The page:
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As another heartbreaking week comes to a close, we take a moment to honor some of the 102,000 people in the U.S. who have died of the coronavirus so far. Judy Woodruff has stories of five victims, including an artist who helped bring animated characters to life and a former foster child looking to help other kids like him.
As this week comes to a close, we want to take this moment again to honor some of the more than 100,000 Americans, as we have said, who have died of the coronavirus.
Here are their stories.
Ann Sullivan brought cartoons to life as a painter for animation studios, including Disney and Hanna-Barbera. Among the characters she helped create were the Smurfs. The North Dakota native loved to paint landscapes of the California coast and portraits of her children and grandchildren.
Her daughter says Ann exuded positivity and that, when she laughed, she did so with her whole body. Ann was 91 years old.
Dosha Joi, was colorful, his friends say. He had a smile and energy that could brighten a dark room. After aging out of foster care, Dosha, or DJay, fought to better the system, particularly for foster kids in the LGBTQ community. It was a mission that took him from his home state of Wisconsin to advocate on Capitol Hill.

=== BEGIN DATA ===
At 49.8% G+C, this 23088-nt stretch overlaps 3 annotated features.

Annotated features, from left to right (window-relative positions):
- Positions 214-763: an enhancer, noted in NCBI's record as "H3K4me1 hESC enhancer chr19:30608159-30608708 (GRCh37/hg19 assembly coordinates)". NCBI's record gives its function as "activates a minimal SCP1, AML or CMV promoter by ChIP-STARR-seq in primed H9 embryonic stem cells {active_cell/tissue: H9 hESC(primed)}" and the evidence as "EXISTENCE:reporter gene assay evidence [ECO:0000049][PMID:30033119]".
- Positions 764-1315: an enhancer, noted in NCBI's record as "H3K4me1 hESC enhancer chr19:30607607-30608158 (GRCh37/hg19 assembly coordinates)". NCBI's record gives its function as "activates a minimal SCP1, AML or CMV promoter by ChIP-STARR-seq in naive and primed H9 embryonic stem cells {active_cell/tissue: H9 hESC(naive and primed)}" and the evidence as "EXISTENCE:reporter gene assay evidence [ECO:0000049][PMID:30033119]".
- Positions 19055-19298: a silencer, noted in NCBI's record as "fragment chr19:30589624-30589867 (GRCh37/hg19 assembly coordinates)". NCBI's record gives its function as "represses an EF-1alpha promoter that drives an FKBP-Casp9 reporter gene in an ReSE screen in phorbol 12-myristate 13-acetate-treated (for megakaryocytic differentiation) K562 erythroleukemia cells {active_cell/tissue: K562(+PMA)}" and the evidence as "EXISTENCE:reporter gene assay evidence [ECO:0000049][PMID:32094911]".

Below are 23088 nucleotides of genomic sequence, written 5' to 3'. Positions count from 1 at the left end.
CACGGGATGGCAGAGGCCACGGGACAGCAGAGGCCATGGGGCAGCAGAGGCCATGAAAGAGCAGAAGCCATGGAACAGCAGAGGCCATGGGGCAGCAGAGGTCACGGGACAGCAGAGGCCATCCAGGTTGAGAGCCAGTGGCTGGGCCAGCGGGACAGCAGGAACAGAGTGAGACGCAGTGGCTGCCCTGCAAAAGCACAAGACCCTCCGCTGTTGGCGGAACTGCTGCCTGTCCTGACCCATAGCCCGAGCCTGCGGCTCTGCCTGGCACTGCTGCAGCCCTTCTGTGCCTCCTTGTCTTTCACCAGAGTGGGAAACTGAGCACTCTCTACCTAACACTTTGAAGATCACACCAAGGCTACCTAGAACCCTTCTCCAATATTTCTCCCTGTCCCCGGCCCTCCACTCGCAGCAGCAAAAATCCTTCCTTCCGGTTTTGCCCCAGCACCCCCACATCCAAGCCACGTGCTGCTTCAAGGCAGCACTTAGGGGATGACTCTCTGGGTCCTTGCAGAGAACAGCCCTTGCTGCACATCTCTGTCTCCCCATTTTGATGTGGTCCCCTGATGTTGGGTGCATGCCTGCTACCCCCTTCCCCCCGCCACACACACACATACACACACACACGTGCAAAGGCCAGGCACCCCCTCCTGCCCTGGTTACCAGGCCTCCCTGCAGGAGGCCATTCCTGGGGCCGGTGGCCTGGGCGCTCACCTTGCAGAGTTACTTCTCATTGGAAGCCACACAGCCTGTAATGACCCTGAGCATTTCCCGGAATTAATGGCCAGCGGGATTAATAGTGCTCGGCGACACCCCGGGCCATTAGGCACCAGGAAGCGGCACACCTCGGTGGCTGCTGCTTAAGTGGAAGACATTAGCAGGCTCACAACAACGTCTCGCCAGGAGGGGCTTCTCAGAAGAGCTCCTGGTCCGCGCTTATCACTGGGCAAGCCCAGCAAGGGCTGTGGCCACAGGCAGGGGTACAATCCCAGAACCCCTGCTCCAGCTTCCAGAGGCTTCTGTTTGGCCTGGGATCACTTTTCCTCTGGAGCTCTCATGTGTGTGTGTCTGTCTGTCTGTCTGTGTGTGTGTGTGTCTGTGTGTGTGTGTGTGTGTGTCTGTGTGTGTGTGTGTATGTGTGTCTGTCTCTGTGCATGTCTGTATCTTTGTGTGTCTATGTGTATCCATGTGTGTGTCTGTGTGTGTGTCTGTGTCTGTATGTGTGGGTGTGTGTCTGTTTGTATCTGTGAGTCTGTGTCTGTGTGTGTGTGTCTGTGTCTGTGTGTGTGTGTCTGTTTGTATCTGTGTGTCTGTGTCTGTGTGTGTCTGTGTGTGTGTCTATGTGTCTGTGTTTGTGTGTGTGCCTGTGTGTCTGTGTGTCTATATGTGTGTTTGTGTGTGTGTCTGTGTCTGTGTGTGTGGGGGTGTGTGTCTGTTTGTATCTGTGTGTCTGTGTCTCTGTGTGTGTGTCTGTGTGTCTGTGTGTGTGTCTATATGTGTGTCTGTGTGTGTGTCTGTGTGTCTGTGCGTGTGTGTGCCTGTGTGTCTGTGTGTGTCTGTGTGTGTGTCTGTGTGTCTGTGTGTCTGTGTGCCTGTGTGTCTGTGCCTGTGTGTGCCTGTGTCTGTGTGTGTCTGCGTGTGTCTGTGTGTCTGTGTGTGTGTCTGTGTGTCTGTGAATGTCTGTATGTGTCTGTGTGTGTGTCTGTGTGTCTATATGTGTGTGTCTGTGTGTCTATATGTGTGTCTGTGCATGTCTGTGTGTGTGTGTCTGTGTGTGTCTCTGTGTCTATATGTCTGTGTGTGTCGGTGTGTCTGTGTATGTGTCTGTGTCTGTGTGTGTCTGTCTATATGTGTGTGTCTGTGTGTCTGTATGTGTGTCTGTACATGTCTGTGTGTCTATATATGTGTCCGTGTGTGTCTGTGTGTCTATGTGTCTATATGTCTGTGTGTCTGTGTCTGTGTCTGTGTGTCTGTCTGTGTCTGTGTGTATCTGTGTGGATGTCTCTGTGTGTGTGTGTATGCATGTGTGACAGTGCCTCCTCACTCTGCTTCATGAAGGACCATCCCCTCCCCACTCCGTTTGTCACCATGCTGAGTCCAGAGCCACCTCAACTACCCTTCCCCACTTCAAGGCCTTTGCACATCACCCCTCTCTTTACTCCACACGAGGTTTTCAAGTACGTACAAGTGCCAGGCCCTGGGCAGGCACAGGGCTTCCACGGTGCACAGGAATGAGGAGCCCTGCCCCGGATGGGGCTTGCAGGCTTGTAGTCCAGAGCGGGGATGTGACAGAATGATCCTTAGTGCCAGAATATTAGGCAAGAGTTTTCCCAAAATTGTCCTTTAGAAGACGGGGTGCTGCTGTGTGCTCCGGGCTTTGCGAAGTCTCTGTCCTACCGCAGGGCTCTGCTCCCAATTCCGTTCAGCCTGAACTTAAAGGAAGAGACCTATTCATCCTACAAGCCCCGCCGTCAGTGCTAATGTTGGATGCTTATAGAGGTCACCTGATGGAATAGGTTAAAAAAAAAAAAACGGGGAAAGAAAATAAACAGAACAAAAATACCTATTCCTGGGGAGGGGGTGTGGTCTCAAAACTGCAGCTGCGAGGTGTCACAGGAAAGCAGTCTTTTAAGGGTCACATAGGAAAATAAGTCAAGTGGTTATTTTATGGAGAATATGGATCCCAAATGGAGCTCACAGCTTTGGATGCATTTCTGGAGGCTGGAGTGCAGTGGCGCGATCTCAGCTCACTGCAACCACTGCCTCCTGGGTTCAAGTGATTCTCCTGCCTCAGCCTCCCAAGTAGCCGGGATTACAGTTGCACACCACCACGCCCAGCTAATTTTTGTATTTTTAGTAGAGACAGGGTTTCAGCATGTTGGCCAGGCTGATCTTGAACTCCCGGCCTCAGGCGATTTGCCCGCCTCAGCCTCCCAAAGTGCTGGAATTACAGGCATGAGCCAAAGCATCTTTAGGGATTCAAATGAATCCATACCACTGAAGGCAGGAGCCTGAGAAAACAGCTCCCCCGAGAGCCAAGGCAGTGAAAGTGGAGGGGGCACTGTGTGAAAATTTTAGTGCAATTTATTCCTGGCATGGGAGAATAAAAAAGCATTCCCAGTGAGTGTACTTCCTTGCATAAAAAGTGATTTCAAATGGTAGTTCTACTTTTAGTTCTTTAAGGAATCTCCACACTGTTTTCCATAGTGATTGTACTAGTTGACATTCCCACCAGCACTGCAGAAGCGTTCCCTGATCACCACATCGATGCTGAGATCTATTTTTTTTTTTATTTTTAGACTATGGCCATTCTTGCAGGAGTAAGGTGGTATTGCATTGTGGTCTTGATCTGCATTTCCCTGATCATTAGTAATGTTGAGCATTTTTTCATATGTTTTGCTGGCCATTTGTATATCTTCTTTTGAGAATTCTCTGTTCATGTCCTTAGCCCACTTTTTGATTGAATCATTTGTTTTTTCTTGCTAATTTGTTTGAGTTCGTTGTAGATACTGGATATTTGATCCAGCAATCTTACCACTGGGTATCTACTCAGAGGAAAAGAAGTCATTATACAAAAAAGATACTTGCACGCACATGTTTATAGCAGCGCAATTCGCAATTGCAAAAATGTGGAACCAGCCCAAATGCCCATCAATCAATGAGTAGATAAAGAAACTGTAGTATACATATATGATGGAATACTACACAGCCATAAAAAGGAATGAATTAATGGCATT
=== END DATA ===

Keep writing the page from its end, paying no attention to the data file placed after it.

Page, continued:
DJay was also a certified nursing assistant studying to become a registered nurse. He was 28 years old.
Corliss Henry was a trailblazer. She studied at New York's Harlem Hospital as part of the federal government's cadet nursing program in the 1940s and went on to work at the hospital. In 1957, she became the first black nurse on staff at Muhlenberg Hospital in Plainfield, New Jersey. Corliss was also a teacher's union representative and mother to Steve and Bruce.
Her sons say she was tough as nails, but incredibly loving. She was 95.
Beverly Reep knew in sixth grade that she wanted to be a schoolteacher. For 39 years in her Arkansas classroom, she taught history to nearly 5,000 students. Beverly especially loved the American Revolution, and led annual field trips to Virginia and Washington, D.C.
The 63-year-old also loved to travel with her husband and son, Rob, who says she was his best friend.
In 1939, 14-year old David Toren fled Germany in one of the last evacuations of children from the country. He arrived in Sweden just one week before the Second World War broke out. He moved to New York in 1955, started a family and became a successful patent lawyer.
His son describes him as caring and bright; 75 years after evading the Holocaust, he recovered a family painting stolen by the Nazis, Max Liebermann's "Two Riders on the Beach." David was 94.
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Judy Woodruff is a senior correspondent and the former anchor and managing editor of the PBS NewsHour. She has covered politics and other news for five decades at NBC, CNN and PBS.
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